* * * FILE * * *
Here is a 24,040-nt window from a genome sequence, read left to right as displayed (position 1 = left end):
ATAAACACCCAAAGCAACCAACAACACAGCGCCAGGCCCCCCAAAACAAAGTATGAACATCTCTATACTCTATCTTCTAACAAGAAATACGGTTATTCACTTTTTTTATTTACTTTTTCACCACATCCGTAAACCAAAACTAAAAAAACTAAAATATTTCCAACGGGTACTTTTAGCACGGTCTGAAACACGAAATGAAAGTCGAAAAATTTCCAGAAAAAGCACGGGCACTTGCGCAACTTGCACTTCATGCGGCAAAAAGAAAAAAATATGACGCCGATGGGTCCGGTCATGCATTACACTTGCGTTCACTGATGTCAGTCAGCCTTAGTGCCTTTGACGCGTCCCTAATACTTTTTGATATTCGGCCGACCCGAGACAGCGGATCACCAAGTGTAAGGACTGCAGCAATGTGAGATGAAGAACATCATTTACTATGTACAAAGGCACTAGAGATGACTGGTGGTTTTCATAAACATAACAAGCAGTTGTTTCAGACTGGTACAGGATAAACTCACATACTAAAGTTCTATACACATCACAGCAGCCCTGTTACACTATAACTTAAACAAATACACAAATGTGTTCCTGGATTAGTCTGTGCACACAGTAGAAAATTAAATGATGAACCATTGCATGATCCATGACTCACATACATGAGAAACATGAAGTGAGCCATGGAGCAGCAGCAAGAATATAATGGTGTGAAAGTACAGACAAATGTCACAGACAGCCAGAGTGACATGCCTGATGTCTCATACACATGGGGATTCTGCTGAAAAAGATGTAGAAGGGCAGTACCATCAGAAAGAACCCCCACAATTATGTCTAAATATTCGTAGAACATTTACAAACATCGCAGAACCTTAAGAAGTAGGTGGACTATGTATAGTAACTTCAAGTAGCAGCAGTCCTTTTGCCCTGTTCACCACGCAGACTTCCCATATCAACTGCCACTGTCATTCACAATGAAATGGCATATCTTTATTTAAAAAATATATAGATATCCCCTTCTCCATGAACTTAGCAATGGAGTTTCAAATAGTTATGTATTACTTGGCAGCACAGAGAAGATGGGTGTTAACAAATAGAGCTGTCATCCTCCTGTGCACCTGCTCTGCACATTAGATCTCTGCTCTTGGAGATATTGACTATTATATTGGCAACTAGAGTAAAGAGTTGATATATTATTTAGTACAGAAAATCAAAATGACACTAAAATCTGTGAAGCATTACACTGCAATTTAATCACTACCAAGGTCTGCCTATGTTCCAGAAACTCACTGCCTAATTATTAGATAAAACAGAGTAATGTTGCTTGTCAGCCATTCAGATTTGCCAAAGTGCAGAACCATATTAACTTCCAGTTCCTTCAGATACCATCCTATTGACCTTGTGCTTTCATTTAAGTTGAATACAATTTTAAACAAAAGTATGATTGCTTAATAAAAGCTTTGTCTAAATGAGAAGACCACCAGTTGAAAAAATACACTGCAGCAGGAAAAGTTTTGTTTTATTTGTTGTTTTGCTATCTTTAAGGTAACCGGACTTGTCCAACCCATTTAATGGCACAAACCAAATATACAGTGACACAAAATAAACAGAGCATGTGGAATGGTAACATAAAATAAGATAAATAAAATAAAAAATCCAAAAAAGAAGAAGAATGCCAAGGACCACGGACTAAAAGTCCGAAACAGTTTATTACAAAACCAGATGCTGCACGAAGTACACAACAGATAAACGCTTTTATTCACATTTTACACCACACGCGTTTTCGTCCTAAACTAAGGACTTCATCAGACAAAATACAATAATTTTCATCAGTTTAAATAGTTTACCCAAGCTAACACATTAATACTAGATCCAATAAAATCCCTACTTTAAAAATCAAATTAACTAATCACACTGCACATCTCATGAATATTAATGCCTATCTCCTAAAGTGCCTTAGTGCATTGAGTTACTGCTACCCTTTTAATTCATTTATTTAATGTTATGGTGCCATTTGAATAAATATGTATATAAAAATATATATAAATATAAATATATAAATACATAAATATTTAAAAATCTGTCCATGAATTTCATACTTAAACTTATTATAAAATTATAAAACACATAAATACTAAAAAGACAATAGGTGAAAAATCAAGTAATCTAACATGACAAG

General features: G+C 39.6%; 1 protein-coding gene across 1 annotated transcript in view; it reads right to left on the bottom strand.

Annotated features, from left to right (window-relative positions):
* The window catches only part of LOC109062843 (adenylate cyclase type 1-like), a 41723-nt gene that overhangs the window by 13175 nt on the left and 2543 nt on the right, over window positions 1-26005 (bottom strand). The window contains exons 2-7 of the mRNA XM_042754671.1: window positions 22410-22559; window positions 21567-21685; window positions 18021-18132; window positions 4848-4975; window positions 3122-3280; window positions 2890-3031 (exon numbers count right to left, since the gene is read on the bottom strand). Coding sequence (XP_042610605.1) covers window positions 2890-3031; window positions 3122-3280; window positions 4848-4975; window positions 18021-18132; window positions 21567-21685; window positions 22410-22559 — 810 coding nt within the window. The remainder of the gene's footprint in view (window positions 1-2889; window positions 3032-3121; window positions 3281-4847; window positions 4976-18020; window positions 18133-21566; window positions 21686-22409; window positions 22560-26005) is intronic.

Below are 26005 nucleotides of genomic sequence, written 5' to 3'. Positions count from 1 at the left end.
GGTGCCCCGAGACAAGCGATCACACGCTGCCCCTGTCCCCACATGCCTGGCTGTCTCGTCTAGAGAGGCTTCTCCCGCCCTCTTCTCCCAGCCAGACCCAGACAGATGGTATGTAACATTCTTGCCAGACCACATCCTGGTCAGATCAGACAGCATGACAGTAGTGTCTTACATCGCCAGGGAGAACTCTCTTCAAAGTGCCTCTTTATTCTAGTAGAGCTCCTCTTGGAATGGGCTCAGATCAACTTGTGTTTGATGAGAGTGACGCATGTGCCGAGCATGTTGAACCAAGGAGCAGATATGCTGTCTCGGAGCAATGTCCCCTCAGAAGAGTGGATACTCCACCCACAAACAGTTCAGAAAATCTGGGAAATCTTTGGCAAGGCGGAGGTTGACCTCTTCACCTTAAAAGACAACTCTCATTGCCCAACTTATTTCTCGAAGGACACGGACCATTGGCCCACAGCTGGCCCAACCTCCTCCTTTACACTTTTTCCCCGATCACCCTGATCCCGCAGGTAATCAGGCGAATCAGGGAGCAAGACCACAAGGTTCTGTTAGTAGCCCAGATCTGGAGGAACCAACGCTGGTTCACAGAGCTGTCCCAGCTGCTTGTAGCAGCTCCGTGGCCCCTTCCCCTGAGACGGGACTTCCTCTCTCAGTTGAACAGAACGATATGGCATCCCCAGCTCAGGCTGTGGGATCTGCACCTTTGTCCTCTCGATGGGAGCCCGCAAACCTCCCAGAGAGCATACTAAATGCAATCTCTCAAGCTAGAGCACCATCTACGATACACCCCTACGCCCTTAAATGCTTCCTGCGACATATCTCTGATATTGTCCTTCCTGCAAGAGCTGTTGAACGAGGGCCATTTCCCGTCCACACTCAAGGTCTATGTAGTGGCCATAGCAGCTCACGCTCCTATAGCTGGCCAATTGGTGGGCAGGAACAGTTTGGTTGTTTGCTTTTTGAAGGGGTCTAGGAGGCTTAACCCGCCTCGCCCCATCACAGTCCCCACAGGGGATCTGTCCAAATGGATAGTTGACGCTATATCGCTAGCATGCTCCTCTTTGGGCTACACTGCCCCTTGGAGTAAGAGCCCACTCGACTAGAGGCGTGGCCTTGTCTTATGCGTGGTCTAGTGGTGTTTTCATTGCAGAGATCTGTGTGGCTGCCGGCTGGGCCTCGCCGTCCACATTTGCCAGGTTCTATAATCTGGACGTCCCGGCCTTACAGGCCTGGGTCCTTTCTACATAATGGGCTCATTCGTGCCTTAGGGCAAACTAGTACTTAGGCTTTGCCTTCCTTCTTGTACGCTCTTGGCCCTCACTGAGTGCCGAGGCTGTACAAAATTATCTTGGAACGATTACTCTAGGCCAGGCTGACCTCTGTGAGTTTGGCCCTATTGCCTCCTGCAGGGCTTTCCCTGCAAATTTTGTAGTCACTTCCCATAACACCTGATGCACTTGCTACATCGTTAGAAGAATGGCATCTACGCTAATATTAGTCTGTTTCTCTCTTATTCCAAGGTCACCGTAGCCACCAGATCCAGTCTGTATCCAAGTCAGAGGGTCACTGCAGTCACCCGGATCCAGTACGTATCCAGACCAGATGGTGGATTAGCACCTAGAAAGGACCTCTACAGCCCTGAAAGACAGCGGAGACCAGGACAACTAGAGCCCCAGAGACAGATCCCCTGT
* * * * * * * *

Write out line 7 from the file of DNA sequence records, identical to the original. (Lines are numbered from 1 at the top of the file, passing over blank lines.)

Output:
GGTGCCCCGAGACAAGCGATCACACGCTGCCCCTGTCCCCACATGCCTGGCTGTCTCGTCTAGAGAGGCTTCTCCCGCCCTCTTCTCCCAGCCAGACCCAGACAGATGGTATGTAACATTCTTGCCAGACCACATCCTGGTCAGATCAGACAGCATGACAGTAGTGTCTTACATCGCCAGGGAGAACTCTCTTCAAAGTGCCTCTTTATTCTAGTAGAGCTCCTCTTGGAATGGGCTCAGATCAACTTGTGTTTGATGAGAGTGACGCATGTGCCGAGCATGTTGAACCAAGGAGCAGATATGCTGTCTCGGAGCAATGTCCCCTCAGAAGAGTGGATACTCCACCCACAAACAGTTCAGAAAATCTGGGAAATCTTTGGCAAGGCGGAGGTTGACCTCTTCACCTTAAAAGACAACTCTCATTGCCCAACTTATTTCTCGAAGGACACGGACCATTGGCCCACAGCTGGCCCAACCTCCTCCTTTACACTTTTTCCCCGATCACCCTGATCCCGCAGGTAATCAGGCGAATCAGGGAGCAAGACCACAAGGTTCTGTTAGTAGCCCAGATCTGGAGGAACCAACGCTGGTTCACAGAGCTGTCCCAGCTGCTTGTAGCAGCTCCGTGGCCCCTTCCCCTGAGACGGGACTTCCTCTCTCAGTTGAACAGAACGATATGGCATCCCCAGCTCAGGCTGTGGGATCTGCACCTTTGTCCTCTCGATGGGAGCCCGCAAACCTCCCAGAGAGCATACTAAATGCAATCTCTCAAGCTAGAGCACCATCTACGATACACCCCTACGCCCTTAAATGCTTCCTGCGACATATCTCTGATATTGTCCTTCCTGCAAGAGCTGTTGAACGAGGGCCATTTCCCGTCCACACTCAAGGTCTATGTAGTGGCCATAGCAGCTCACGCTCCTATAGCTGGCCAATTGGTGGGCAGGAACAGTTTGGTTGTTTGCTTTTTGAAGGGGTCTAGGAGGCTTAACCCGCCTCGCCCCATCACAGTCCCCACAGGGGATCTGTCCAAATGGATAGTTGACGCTATATCGCTAGCATGCTCCTCTTTGGGCTACACTGCCCCTTGGAGTAAGAGCCCACTCGACTAGAGGCGTGGCCTTGTCTTATGCGTGGTCTAGTGGTGTTTTCATTGCAGAGATCTGTGTGGCTGCCGGCTGGGCCTCGCCGTCCACATTTGCCAGGTTCTATAATCTGGACGTCCCGGCCTTACAGGCCTGGGTCCTTTCTACATAATGGGCTCATTCGTGCCTTAGGGCAAACTAGTACTTAGGCTTTGCCTTCCTTCTTGTACGCTCTTGGCCCTCACTGAGTGCCGAGGCTGTACAAAATTATCTTGGAACGATTACTCTAGGCCAGGCTGACCTCTGTGAGTTTGGCCCTATTGCCTCCTGCAGGGCTTTCCCTGCAAATTTTGTAGTCACTTCCCATAACACCTGATGCACTTGCTACATCGTTAGAAGAATGGCATCTACGCTAATATTAGTCTGTTTCTCTCTTATTCCAAGGTCACCGTAGCCACCAGATCCAGTCTGTATCCAAGTCAGAGGGTCACTGCAGTCACCCGGATCCAGTACGTATCCAGACCAGATGGTGGATTAGCACCTAGAAAGGACCTCTACAGCCCTGAAAGACAGCGGAGACCAGGACAACTAGAGCCCCAGAGACAGATCCCCTGT